By Señior Tech from the June 2018 Edition
For over 15 years I have not been constrained watching my Canadian and US channels anywhere in the world. All I need is an internet connection and I can watch on my iPad, iPhone or as we do at home, on our Television using a HDMI cable connected to my computer.
Is this considered piracy? No, because I pay for the content. Is this legal? Well, I’ll leave that question to our legal scholars.
How exactly is this done? I have a dedicated PVR (Personal Video Recorder, also known as a “digital video recorder”) attached to a Slingbox. The Slingbox is connected by data cable to an internet router. The PVR can be one supplied by Bell, Shaw or Telus in Canada or any Television channel provider in the USA. (A regular cable box will work, but then content is limited to live viewing).
In Manzanillo, my wife and I watch programs that we have rec-orded in full HD. The computer version is free and the Slingbox is controlled by a virtual remote control. One advantage of the Slingbox over a satellite receiver is that stormy weather does not affect the picture quality or signal (unless your signal back home comes from a satellite receiver).
Of the 2 models, I would recommend the Slingbox 500 solely for the HDMI cable option. Connect an HDMI cable to both Slingbox 500 and your cable/satellite box and you will get the best quality picture and ease of installation.
• Watch and control 100% of your live TV on a tablet*, phone*, PC, or Mac
• View and manage DVR recordings
• Absolutely no monthly fees
• Watch on a TV anywhere via Apple TV®, Chromecast®, Fire TV®, or Roku®*
• Easy and quick setup with free live video setup assistance
• Unlimited free apps for all your devices
• Connect via WiFi or Ethernet
• Component and composite in/out
There is another option to watching Canadian and US television in Manzanillo. If you have a friend with a Shaw satellite and they haven’t used their 5-receiver limit, you can buy a Shaw receiver and pay for a portion of the subscription prices. You will also have to have a satellite dish with a Shaw LNB (low-noise block downconverter) installed. This seems to be the most popular method at present.
Shaw’s system can be shut down at any time by the CRTC (Canadian Radio-television and Telecommunications Commis-sion regulates all Canadian broadcasting and telecommunica-tions activities and enforces rules it creates to carry out the policies assigned to it). Shaw’s competitor Bell Systems was forced to shut down out of country transmissions a few years back. So be warned this may befall Shaw as well.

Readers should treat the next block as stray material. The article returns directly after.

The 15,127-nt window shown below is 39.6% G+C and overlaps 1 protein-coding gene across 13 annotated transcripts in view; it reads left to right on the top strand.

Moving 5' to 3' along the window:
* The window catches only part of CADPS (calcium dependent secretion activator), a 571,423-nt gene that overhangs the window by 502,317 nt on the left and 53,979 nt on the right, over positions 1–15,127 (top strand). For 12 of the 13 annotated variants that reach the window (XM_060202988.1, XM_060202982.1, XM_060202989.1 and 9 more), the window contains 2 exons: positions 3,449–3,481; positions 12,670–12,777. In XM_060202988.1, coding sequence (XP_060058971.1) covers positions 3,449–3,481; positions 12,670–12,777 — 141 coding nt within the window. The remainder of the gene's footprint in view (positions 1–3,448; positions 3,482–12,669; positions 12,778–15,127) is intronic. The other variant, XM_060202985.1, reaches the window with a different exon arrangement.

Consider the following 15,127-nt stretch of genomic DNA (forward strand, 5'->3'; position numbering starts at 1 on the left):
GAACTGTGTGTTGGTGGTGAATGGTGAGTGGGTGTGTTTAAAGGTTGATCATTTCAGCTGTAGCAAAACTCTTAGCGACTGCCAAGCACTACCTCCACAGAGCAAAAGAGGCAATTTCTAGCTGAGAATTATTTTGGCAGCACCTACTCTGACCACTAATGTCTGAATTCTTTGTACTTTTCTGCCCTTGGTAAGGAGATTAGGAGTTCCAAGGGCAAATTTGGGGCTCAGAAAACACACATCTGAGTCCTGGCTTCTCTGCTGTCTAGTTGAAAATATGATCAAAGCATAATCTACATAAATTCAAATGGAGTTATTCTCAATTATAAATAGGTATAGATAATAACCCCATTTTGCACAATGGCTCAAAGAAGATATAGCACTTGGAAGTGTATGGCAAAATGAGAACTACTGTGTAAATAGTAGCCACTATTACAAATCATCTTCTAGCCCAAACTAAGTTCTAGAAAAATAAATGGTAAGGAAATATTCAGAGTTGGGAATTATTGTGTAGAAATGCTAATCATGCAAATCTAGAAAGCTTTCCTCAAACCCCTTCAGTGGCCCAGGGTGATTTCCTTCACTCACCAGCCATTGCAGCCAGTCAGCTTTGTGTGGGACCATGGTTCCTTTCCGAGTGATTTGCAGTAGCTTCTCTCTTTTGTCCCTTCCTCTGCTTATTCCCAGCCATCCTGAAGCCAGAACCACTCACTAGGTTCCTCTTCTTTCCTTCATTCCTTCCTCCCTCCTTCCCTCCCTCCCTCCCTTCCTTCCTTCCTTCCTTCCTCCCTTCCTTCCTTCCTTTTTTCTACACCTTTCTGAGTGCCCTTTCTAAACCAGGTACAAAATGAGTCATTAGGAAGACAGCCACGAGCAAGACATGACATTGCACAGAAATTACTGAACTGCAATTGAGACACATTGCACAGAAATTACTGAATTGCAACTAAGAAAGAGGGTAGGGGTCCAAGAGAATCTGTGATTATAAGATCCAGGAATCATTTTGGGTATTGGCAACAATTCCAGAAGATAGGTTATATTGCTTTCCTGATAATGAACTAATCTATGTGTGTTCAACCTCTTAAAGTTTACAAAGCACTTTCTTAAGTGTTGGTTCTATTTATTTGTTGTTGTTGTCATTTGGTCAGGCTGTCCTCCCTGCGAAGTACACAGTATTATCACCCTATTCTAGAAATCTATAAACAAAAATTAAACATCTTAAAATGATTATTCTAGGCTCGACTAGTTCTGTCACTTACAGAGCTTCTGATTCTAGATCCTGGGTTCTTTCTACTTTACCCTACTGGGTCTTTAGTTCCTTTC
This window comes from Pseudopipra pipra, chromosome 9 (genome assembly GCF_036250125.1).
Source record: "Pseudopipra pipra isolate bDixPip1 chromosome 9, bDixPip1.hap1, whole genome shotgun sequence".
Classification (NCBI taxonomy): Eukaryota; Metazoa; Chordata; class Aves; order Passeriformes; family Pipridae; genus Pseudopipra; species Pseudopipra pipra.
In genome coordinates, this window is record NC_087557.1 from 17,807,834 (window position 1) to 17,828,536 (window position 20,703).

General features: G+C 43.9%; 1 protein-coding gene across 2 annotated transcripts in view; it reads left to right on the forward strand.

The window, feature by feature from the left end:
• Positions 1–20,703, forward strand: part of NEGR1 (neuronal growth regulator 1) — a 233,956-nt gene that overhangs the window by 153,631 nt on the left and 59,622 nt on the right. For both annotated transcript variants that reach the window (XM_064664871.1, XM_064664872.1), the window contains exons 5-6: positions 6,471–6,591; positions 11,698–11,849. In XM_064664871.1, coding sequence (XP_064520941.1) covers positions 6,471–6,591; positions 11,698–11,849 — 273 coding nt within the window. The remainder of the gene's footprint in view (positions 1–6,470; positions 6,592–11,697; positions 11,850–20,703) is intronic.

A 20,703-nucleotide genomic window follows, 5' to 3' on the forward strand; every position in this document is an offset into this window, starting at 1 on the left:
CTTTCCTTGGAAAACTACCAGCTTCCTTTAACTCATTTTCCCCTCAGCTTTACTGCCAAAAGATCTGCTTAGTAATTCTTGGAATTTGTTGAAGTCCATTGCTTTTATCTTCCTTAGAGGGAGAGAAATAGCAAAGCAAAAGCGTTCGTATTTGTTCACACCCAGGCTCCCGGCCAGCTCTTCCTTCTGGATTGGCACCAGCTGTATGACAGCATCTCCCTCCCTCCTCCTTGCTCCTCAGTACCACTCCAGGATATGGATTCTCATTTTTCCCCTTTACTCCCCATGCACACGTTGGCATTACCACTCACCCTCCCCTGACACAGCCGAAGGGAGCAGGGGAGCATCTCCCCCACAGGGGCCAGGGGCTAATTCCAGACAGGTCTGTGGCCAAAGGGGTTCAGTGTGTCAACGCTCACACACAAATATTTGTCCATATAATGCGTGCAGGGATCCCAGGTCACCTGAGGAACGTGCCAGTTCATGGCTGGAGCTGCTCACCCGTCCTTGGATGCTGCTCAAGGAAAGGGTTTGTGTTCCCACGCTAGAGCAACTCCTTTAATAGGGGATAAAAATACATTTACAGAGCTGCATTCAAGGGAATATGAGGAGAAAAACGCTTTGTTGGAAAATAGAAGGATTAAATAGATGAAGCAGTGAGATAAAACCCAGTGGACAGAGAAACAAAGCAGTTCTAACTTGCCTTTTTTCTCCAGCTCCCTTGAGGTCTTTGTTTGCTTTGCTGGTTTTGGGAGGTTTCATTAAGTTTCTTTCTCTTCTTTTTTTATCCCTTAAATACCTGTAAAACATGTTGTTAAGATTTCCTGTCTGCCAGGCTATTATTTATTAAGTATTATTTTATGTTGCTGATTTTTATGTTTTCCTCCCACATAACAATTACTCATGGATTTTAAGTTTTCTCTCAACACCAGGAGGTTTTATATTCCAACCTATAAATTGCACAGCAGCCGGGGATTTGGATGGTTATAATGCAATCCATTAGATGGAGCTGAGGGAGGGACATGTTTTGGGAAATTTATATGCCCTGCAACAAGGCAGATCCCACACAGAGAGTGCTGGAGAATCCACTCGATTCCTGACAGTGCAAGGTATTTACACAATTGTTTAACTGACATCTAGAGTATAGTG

The start-up costs are similar for either system. With satellite, a receiver has to be purchased for $150 CAD or $300 CAD for a PVR receiver. (Your system includes a dish, a receiver and a re-mote. Each additional TV will require its own receiver to view programming.) You will also require the dish to be installed. Check with your condo association to see if there are any ob-jections. I have heard of installations costing over $400.00 CAD.
The Slingbox 500 sells for $329.00 CAD and the M2 is $200.00 CAD. A cable/satellite box has to be hooked up in Canada/USA with the requisite television subscription.
Slingbox 500 has all the Slingbox M2 features plusb Watch and control 100% of your live TV on a tablet*, phone*, PC, or Mac
• Home TV interface via HDMI with live sports stats and a gallery view for easy program discovery
• Access to thousands of movies with the Blockbuster On De-mand app
• Integrated YouTube app and YouTube Web Gallery with top-trending videos
• Get contextual YouTube video recommendations, based on the show you’re watching, at the touch of a button
An internet connection in Canada/USA as well an internet connection in Manzanillo are required in order to send receive the video/audio data. Only one device can view the content at any time. This is a technical limitation. If you want more than one stream, you will require 2 Slingboxes and 2 television receivers.
I have been happy with my Slingbox but, if you elect the Shaw Direct method, you will be able to watch Canadian/US television channels either way.
Señior Tech is a technology addict that loves to share tips. He lives in Manzanillo full time and helps keep the community up on the latest tech tricks and toys.